Well I missed the biggest snow of the season in Denver last week. Last Thursday several inches of snow blanketed Denver.
I flew in last night and the only signs of the snowstorm were banks made by plows and some snow still existed in shaded areas along north facing buildings and fences.
The south saw a one-two punch last week with several reports of tornadoes, large hail, damaging winds and heavy rain.
There were damage reports from Texas to North Carolina.
In southern Mississippi, Alabama, Georgia and the panhandle of Florida -- very heavy rain fell over the past few days. A widespread 4-8 inches in fact.
Roads were washed out and some communities had to declare a local state of emergency.
One of the most popular videos I saw on television was of a road washed out in Mobile County, Alabama, where three cars didn't know the road was washed away drove right into the damage.
The National Weather Service has a national campaign called TADD -- Turn Around, Don't Drown.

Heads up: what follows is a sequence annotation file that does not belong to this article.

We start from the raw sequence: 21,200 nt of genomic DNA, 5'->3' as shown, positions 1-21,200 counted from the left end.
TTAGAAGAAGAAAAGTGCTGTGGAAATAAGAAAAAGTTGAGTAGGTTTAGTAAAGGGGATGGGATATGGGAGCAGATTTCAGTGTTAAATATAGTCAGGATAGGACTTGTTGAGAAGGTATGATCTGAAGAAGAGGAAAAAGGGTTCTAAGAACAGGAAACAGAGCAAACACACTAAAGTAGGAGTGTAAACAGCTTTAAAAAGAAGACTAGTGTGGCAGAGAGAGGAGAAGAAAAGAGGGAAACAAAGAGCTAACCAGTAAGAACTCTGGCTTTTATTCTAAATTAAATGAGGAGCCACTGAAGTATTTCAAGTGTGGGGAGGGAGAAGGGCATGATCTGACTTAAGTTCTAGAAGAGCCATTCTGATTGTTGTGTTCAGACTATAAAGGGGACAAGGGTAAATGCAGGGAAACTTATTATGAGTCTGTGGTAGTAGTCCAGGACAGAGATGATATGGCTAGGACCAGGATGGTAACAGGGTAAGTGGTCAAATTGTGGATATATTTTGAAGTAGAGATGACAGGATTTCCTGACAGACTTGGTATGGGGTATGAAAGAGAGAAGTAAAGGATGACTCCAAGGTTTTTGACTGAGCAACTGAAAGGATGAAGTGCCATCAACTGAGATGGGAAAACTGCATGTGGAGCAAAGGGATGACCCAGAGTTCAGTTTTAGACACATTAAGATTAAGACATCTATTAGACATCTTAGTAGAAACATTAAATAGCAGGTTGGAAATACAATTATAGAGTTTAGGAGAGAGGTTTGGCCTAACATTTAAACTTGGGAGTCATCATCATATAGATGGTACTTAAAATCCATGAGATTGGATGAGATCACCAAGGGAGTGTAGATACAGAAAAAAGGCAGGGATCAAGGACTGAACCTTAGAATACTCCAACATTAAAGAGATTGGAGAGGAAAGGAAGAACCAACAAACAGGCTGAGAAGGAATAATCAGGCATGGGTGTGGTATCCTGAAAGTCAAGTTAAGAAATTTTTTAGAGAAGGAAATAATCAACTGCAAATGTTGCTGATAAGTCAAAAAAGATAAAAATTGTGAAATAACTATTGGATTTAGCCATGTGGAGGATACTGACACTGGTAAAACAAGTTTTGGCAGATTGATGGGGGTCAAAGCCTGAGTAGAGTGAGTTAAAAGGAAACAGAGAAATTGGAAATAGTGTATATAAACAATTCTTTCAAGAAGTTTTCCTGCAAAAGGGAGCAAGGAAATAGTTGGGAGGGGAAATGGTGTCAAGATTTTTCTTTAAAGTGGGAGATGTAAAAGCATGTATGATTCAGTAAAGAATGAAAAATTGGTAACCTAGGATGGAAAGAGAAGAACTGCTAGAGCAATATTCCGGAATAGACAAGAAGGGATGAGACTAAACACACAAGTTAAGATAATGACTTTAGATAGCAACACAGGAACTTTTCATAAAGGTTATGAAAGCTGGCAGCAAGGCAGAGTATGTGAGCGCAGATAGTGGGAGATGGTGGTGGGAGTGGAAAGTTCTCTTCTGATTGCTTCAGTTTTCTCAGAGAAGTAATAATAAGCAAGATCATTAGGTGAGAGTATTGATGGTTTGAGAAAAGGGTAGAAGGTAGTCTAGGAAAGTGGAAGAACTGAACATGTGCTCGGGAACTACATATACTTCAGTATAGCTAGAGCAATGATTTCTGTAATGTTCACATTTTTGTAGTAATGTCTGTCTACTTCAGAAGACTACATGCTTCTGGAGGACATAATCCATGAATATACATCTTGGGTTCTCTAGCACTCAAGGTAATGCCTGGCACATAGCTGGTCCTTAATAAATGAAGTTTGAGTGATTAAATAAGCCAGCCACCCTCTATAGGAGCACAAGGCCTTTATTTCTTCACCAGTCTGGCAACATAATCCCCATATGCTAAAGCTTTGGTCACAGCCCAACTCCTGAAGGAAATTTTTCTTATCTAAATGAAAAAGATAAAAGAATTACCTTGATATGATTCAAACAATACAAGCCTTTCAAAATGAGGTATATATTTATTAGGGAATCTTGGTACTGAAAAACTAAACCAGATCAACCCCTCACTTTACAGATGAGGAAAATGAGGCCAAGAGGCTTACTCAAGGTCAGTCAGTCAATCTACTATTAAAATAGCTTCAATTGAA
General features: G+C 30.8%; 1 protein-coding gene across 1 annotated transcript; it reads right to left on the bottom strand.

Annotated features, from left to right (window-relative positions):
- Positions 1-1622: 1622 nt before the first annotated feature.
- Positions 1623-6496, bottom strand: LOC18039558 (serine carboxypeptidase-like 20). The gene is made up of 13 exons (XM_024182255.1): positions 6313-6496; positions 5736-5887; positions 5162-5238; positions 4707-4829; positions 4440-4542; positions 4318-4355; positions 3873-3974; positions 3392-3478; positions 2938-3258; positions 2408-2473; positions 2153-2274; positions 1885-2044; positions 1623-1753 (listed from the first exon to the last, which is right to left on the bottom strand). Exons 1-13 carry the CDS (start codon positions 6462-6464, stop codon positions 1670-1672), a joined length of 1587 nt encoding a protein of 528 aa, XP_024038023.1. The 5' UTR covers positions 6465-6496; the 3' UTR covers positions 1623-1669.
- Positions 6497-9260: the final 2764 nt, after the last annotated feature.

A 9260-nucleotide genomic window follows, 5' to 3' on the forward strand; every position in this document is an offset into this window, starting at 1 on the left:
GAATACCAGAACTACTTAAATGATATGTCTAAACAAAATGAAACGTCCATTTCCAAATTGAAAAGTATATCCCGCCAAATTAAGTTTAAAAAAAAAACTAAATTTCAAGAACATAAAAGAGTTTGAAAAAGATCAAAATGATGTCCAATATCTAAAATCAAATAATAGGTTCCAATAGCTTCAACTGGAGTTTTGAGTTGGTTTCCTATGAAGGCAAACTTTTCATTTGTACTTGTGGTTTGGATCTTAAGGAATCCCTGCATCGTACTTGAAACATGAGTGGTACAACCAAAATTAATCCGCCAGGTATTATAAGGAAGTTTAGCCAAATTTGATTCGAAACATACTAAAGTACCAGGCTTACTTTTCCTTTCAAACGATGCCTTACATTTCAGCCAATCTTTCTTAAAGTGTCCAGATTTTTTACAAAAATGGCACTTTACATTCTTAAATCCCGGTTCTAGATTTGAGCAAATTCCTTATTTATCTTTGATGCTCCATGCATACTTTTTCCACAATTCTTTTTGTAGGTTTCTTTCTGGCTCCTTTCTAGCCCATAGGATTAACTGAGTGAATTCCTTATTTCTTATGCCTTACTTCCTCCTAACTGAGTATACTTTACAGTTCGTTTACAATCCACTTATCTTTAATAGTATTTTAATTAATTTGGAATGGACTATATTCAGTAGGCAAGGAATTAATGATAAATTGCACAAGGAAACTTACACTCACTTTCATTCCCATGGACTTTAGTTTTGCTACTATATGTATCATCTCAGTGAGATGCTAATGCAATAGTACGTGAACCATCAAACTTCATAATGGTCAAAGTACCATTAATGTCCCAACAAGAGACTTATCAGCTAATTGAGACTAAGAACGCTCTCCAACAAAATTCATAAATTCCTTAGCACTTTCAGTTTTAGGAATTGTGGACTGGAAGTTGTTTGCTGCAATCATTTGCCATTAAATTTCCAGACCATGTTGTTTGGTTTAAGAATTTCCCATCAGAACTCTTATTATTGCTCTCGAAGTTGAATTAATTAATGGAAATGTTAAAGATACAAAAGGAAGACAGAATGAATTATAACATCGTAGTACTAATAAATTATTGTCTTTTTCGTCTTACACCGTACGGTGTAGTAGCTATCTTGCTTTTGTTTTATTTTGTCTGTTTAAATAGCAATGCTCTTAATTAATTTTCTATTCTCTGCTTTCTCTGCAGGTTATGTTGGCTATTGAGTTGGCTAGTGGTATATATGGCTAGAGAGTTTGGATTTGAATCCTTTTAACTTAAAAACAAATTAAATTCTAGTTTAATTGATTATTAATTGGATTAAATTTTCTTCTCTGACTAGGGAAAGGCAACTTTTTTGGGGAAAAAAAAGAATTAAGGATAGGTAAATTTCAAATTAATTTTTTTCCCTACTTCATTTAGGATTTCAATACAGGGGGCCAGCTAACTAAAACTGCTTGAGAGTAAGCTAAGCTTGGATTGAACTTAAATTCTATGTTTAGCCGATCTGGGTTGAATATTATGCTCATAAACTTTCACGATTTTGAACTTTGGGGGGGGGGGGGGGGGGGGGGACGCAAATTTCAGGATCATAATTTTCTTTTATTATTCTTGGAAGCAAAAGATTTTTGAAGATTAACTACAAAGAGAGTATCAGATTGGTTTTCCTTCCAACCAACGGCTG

I bet these drivers now wished they had followed this advice.
Water may only be a few inches deep, but you don't know if the water had caused road damage so it's just best to TADD.
After over 40 inches of snow last week, Spearfish, North Dakota is seeing more heavy snow today as blizzard conditions grip the region.
Along the flooded Red River, which had dropped 18 inches at Fargo since cresting on Saturday at a new all-time record of 40.82 feet, up to a foot of snow is expected today.
This is bad news, but not as bad in the short-term as it would be if the storm was bringing rainfall.
In the short-term, the biggest risk will be the wind, making waves on the river that would top the dikes.
As I type, moderate snow is falling once again here in Denver.
We went all winter with the three biggest snowfalls being 3" or less (2 in December and 1 in January) and now that it is spring we've had one big storm, one moderate one today, another minor storm Wednesday and possibly another big one this coming weekend.
But I won't complain, we need the moisture badly!!